Hi Myra, thank you for your comment. To get quotes from tradespeople near you, I recommend filling in our request a quote form. Simply fill it in with details about your job and we'll send it to three tradespeople near you. I hope this helps!

Myra

I wanted to remove the wall from dinning to kitchen looks like wall bearing approx.2meter with have both radiator in both side but I dont think there is no place to put radiator, and there is our switch for the light on one side. Csn you give me quote if I can afford thanks in advance.

Checkatrade

Hi Syeda, if there is an opening with brick or blockwork above, it will need suitable structural support. If you're unsure, it's best to consult a professional - request a quote here and we'll send it on to 3 tradespeople who will be in touch with you.

Syeda

Hi. We have changed our bay window to be squared off and into porch and extended the front. We live in a 1960's terrace house. The original wooden beams are in place, does this still require steel beam or lintel? Any advice would be appreciated. Thanks in advance.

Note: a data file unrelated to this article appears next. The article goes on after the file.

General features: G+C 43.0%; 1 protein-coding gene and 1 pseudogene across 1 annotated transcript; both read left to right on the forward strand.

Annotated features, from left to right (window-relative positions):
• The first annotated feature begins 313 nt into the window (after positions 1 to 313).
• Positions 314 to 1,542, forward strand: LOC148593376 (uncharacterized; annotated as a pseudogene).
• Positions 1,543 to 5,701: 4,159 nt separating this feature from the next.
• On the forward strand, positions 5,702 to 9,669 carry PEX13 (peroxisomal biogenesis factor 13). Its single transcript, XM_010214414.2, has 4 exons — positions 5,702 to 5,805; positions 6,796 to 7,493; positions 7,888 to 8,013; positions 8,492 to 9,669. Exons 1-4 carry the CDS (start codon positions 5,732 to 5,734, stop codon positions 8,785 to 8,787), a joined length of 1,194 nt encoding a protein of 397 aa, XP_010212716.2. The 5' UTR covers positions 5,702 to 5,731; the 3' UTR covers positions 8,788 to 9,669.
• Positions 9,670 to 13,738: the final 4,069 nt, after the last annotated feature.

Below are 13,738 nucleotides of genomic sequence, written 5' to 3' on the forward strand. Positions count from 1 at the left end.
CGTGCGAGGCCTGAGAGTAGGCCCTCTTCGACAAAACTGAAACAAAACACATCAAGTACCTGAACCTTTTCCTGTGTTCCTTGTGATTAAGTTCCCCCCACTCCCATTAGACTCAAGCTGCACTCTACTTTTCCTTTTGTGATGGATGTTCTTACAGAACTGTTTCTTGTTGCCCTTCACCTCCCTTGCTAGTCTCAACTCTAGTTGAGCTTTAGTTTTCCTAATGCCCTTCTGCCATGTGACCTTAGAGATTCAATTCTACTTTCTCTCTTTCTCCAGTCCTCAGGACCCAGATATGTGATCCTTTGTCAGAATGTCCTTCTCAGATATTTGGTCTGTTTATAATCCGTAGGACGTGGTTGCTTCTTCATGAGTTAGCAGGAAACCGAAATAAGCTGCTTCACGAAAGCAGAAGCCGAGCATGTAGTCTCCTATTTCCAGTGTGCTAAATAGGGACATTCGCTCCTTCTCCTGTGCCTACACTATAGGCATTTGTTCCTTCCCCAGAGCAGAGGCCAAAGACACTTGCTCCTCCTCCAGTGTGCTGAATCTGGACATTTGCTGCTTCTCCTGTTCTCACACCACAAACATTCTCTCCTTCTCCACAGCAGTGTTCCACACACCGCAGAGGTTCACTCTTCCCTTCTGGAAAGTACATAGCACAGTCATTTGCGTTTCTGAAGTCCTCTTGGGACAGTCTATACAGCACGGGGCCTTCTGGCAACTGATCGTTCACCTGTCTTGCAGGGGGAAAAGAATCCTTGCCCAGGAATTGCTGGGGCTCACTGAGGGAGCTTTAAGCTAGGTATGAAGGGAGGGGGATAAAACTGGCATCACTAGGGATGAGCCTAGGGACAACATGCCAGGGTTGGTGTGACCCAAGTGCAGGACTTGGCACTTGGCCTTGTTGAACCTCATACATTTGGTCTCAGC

Checkatrade

Hi Beverley, thanks for the comment. If you complete our Post a job form we'll send your details on to 4 relevant tradespeople who come recommended by your neighbours. Then they will reach out to you with a quote.

Beverley

1 Half ton of bricks and soil it would be best u come an see it it is a flower bed as we live in a flat

Checkatrade

Hi Rasik, if you're looking to have two load bearing walls removed, I recommend entering your postcode in the search bar to find builders near you. Alternatively, fill out our request a quote form and we will send your job to four tradespeople near you.

Rasik Limbachia

Removal of x2 load bearing wall at ground floor level.